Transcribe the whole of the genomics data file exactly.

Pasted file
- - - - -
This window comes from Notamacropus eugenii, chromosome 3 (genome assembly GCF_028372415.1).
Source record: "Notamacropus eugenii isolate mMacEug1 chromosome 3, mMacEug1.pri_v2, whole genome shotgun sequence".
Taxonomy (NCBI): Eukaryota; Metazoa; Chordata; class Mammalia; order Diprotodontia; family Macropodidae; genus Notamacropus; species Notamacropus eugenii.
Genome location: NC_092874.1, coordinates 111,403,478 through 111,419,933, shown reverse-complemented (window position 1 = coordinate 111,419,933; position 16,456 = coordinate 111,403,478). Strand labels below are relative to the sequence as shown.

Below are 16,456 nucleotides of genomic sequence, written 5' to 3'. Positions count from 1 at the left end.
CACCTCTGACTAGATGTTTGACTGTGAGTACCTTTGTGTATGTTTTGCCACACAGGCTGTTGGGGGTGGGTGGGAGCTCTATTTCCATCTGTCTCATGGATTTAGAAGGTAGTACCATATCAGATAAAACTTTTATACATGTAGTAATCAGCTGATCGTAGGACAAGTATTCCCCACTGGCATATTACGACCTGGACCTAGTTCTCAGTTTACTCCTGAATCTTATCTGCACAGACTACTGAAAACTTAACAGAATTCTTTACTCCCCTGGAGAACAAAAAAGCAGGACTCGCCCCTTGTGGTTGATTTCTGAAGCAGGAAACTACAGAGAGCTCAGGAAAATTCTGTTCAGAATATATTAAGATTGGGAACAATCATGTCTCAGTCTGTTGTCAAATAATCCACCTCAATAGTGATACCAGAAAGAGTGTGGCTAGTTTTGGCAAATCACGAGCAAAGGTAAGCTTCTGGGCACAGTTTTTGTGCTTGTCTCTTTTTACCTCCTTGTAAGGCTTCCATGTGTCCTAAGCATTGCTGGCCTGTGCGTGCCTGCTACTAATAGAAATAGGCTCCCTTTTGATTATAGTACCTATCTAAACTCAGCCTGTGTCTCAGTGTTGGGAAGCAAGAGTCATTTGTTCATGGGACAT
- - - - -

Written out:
This window comes from Notamacropus eugenii, chromosome 3 (genome assembly GCF_028372415.1).
Source record: "Notamacropus eugenii isolate mMacEug1 chromosome 3, mMacEug1.pri_v2, whole genome shotgun sequence".
Taxonomy (NCBI): Eukaryota; Metazoa; Chordata; class Mammalia; order Diprotodontia; family Macropodidae; genus Notamacropus; species Notamacropus eugenii.
Genome location: NC_092874.1, coordinates 111,403,478 through 111,419,933, shown reverse-complemented (window position 1 = coordinate 111,419,933; position 16,456 = coordinate 111,403,478). Strand labels below are relative to the sequence as shown.

Below are 16,456 nucleotides of genomic sequence, written 5' to 3'. Positions count from 1 at the left end.
CACCTCTGACTAGATGTTTGACTGTGAGTACCTTTGTGTATGTTTTGCCACACAGGCTGTTGGGGGTGGGTGGGAGCTCTATTTCCATCTGTCTCATGGATTTAGAAGGTAGTACCATATCAGATAAAACTTTTATACATGTAGTAATCAGCTGATCGTAGGACAAGTATTCCCCACTGGCATATTACGACCTGGACCTAGTTCTCAGTTTACTCCTGAATCTTATCTGCACAGACTACTGAAAACTTAACAGAATTCTTTACTCCCCTGGAGAACAAAAAAGCAGGACTCGCCCCTTGTGGTTGATTTCTGAAGCAGGAAACTACAGAGAGCTCAGGAAAATTCTGTTCAGAATATATTAAGATTGGGAACAATCATGTCTCAGTCTGTTGTCAAATAATCCACCTCAATAGTGATACCAGAAAGAGTGTGGCTAGTTTTGGCAAATCACGAGCAAAGGTAAGCTTCTGGGCACAGTTTTTGTGCTTGTCTCTTTTTACCTCCTTGTAAGGCTTCCATGTGTCCTAAGCATTGCTGGCCTGTGCGTGCCTGCTACTAATAGAAATAGGCTCCCTTTTGATTATAGTACCTATCTAAACTCAGCCTGTGTCTCAGTGTTGGGAAGCAAGAGTCATTTGTTCATGGGACAT